Gaming house Valve has completed its trio of announcements for the week with news of a planned wireless game controller that replaces the traditional thumb-controlled mini joysticks with two force-feedback touchpads and a programmable screen.
The touchy-feely future of gaming?
The two touchpads will give players much finer control of movement and action than traditional designs, Valve claims. Underneath the pads are dual linear resonant actuators, tiny weighted electro-magnets that can be programmed to give a variety of force-feedback sensations and can even be used to turn the touchpads into primitive speakers as a "parlour trick," the company states.
The Steam Controller also uses a central high-resolution touch-enabled screen that can display maps, allow users to scroll through menus, or just add extra buttons as needed for individual games. The screen can also be displayed on the main monitor so you don’t have to stare down at your controller during play.
"The Steam Controller is designed to work with all the games on Steam: past, present, and future," Valve said in a statement. "Even the older titles in the catalog and the ones which were not built with controller support. (We’ve fooled those older games into thinking they’re being played with a keyboard and mouse, but we’ve designed a gamepad that’s nothing like either one of those devices.)"
That's not to say the controller is entirely buttonless. The handset will have 16 physical buttons, eight of which can be used without taking your thumbs off the touchpads. But, just as the iPhone largely eliminated buttons from smartphones, Valve is hoping the same can be done with controllers. Player can still use a mouse and keyboard, should they prefer.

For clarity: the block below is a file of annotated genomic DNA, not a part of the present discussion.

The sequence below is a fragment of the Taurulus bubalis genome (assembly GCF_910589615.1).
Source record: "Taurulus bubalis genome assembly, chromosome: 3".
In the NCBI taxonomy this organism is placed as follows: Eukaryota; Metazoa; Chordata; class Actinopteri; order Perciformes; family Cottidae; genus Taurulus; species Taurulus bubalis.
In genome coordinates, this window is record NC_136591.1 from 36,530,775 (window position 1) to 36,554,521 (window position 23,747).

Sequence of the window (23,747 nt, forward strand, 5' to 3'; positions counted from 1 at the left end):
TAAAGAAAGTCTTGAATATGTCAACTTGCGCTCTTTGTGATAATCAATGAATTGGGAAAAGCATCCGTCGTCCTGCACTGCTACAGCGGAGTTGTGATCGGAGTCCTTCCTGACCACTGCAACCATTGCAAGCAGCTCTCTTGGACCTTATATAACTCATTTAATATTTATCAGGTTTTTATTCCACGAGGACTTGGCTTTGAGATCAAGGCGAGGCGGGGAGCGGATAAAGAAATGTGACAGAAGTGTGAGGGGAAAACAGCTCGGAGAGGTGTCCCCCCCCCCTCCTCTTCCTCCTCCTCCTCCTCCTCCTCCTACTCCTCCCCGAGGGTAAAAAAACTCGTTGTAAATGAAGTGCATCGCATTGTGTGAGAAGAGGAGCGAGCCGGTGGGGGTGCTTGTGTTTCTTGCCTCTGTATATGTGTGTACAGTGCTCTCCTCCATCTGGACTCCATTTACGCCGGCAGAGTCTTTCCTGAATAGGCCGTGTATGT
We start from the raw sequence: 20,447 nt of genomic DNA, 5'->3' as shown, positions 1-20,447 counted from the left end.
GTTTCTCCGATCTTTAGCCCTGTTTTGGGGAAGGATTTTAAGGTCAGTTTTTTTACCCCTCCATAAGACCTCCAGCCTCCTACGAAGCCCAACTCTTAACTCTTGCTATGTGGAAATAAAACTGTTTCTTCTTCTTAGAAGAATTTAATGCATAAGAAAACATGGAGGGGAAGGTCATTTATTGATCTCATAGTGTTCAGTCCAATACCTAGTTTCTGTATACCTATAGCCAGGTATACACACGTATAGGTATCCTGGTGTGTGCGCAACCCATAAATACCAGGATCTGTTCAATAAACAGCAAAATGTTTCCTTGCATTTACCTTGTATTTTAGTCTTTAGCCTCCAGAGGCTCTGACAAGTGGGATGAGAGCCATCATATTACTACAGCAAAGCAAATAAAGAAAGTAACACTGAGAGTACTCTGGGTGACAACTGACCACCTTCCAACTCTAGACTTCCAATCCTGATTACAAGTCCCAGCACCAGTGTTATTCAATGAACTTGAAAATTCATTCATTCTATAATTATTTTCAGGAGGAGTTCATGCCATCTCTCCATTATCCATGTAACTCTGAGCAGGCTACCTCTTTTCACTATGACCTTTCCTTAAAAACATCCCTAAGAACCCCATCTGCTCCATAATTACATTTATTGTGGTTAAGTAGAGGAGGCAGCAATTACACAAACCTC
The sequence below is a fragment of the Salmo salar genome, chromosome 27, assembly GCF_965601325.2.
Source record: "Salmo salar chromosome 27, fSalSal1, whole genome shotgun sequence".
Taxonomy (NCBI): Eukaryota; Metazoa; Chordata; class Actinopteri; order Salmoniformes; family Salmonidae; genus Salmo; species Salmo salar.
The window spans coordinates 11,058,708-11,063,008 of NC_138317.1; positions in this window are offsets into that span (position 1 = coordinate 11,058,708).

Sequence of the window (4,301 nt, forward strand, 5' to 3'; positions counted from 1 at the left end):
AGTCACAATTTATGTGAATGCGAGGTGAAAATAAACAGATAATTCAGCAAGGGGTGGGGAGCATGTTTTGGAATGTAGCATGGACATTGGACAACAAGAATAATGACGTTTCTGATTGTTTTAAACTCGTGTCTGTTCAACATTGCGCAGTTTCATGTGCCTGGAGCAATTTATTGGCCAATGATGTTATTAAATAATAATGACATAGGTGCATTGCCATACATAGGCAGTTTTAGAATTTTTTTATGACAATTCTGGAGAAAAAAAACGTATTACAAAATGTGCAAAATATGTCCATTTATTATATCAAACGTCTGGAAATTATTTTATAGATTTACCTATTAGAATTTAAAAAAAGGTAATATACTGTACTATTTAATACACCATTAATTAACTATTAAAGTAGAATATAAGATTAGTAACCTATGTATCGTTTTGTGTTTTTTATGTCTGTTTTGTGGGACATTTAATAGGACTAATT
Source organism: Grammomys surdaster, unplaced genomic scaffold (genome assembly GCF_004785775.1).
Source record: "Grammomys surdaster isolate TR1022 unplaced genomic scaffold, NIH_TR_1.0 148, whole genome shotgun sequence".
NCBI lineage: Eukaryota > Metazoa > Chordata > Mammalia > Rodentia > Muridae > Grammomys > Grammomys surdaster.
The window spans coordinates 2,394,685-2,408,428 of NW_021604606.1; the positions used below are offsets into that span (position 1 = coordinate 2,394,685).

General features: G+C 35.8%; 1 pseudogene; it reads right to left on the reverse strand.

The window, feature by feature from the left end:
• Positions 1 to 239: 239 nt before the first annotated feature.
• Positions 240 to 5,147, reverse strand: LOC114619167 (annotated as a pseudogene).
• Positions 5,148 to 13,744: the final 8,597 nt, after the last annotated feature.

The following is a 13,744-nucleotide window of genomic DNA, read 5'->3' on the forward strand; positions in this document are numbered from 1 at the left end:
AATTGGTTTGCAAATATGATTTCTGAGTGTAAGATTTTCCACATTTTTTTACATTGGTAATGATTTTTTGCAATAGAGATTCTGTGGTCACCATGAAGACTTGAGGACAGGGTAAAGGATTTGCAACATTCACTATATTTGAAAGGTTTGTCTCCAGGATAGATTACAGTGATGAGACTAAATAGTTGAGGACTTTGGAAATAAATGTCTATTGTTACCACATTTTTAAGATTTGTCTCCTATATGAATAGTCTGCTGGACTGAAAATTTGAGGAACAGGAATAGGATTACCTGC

Suggested settings could prove handy
Valve is releasing 300 early builds of the controllers with the beta versions of its Steam Machine gaming consoles, announced on Wednesday, which run the Linux-based SteamOS that was launched on Monday. The beta Steam Controllers won’t have the screen included, and will be connected to consoles via USB rather than wireless, but a full API will be released to developers at the same time for the finished kit.
"The Steam Controller was designed from the ground up to be hackable," Valve said. "Just as the Steam Community and Workshop contributors currently deliver tremendous value via additions to software products on Steam, we believe that they will meaningfully contribute to the design of the Steam Controller. We plan to make tools available that will enable users to participate in all aspects of the experience, from industrial design to electrical engineering."
The final hardware is promised for next year, and Valve is also predicting other companies will be releasing consoles based around SteamOS in the same timeframe. No mention was made of cost, but given the design of its hardware, Valve may have difficulty competing on price with other controllers.
The news of the controller has gaming boards chattering, but there had been many (including this hack) who had been hoping Valve would be announcing a new version of Half-Life. It has been nearly nine years since the last release of the popular first-person shooter and Gordon Freeman needs to come out of stasis one more time, at least. ®